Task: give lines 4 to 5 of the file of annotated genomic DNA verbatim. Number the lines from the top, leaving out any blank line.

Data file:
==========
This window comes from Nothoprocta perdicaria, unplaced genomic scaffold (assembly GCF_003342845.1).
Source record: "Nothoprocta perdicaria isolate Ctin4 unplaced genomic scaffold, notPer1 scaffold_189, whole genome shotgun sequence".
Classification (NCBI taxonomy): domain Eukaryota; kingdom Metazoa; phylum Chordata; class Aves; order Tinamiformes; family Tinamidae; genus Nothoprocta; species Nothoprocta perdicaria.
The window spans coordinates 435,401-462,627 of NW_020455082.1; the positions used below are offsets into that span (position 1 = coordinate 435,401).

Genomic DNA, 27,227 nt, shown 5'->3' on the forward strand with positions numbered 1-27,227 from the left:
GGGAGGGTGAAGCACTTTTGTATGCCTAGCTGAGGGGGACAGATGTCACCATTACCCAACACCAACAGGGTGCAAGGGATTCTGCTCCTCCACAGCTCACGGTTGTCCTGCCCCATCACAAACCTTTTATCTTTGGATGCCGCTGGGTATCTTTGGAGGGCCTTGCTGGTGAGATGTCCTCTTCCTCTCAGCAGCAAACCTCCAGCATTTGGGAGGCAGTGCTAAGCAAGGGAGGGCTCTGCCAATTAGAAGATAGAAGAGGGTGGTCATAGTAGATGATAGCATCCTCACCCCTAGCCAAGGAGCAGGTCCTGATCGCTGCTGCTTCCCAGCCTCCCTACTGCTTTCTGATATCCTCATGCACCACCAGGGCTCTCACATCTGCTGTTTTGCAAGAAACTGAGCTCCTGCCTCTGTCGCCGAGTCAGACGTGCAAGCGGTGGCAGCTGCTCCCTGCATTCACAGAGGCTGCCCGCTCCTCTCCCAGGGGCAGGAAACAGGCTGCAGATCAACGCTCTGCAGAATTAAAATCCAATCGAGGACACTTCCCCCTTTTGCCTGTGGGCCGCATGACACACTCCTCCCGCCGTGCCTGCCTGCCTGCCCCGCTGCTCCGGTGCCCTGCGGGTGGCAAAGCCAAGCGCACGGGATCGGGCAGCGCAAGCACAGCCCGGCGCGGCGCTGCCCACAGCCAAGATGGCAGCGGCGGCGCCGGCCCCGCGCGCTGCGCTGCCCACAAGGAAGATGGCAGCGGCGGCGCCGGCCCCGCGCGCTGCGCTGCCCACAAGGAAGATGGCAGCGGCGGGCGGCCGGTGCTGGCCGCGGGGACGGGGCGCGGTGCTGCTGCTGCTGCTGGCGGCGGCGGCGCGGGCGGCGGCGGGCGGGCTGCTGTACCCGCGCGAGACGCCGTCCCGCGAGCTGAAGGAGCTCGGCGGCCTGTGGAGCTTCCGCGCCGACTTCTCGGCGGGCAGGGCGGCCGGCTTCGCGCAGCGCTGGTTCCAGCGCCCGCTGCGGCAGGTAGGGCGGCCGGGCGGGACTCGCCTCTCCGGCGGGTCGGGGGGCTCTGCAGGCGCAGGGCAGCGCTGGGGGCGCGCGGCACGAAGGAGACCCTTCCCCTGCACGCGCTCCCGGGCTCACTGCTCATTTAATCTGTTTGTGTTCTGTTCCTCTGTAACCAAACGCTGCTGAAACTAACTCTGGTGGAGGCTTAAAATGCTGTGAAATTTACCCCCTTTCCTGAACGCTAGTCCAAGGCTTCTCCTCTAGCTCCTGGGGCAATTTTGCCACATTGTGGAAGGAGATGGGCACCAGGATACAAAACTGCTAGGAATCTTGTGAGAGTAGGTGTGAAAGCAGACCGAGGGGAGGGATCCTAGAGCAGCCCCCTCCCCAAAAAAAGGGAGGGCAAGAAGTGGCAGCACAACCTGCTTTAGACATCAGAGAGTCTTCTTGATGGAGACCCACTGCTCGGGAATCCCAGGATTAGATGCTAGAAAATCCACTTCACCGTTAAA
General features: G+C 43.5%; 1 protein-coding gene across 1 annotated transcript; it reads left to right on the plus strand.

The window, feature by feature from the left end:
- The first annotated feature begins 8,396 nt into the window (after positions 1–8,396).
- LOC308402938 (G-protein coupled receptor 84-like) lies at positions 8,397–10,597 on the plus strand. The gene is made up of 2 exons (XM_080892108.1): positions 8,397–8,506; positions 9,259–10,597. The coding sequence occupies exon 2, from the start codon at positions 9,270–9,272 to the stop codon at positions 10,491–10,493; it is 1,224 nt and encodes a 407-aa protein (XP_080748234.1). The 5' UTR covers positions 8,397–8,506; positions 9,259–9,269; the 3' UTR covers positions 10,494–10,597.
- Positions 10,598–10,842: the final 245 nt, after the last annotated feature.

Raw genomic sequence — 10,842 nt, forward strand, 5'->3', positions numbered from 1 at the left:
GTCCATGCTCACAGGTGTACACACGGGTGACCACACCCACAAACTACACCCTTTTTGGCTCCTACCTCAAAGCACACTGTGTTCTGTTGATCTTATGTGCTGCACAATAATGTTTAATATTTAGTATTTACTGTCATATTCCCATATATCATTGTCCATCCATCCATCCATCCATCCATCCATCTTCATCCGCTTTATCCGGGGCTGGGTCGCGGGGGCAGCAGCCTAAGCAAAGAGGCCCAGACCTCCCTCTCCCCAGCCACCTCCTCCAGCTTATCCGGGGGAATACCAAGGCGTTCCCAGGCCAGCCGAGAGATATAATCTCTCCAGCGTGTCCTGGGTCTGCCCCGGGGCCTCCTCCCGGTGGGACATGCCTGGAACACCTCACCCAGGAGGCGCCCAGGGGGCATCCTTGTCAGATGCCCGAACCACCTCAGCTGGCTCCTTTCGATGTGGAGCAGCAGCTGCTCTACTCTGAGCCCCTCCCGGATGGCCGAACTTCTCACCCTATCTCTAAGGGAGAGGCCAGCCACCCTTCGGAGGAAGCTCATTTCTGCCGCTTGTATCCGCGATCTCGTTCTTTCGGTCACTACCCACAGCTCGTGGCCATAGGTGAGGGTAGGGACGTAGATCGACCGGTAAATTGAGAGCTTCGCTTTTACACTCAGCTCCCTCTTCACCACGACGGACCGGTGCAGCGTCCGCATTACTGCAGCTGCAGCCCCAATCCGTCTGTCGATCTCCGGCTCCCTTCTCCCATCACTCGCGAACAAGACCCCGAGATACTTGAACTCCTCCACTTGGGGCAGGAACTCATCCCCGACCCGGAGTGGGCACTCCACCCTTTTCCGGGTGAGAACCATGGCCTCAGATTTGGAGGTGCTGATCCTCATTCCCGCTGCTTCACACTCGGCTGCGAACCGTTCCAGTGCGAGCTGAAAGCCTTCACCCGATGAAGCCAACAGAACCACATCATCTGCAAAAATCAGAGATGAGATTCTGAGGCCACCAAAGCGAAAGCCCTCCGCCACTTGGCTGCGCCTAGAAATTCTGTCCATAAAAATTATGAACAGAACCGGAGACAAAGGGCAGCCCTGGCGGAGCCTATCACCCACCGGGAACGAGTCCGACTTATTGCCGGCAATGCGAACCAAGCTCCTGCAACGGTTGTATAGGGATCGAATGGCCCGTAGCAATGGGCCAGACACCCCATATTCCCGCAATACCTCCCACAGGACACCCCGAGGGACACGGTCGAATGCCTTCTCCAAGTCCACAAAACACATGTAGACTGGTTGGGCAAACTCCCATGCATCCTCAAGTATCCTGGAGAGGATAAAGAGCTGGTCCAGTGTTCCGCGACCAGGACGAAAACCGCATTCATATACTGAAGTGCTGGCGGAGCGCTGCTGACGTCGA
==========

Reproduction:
The window spans coordinates 435,401-462,627 of NW_020455082.1; the positions used below are offsets into that span (position 1 = coordinate 435,401).

Genomic DNA, 27,227 nt, shown 5'->3' on the forward strand with positions numbered 1-27,227 from the left: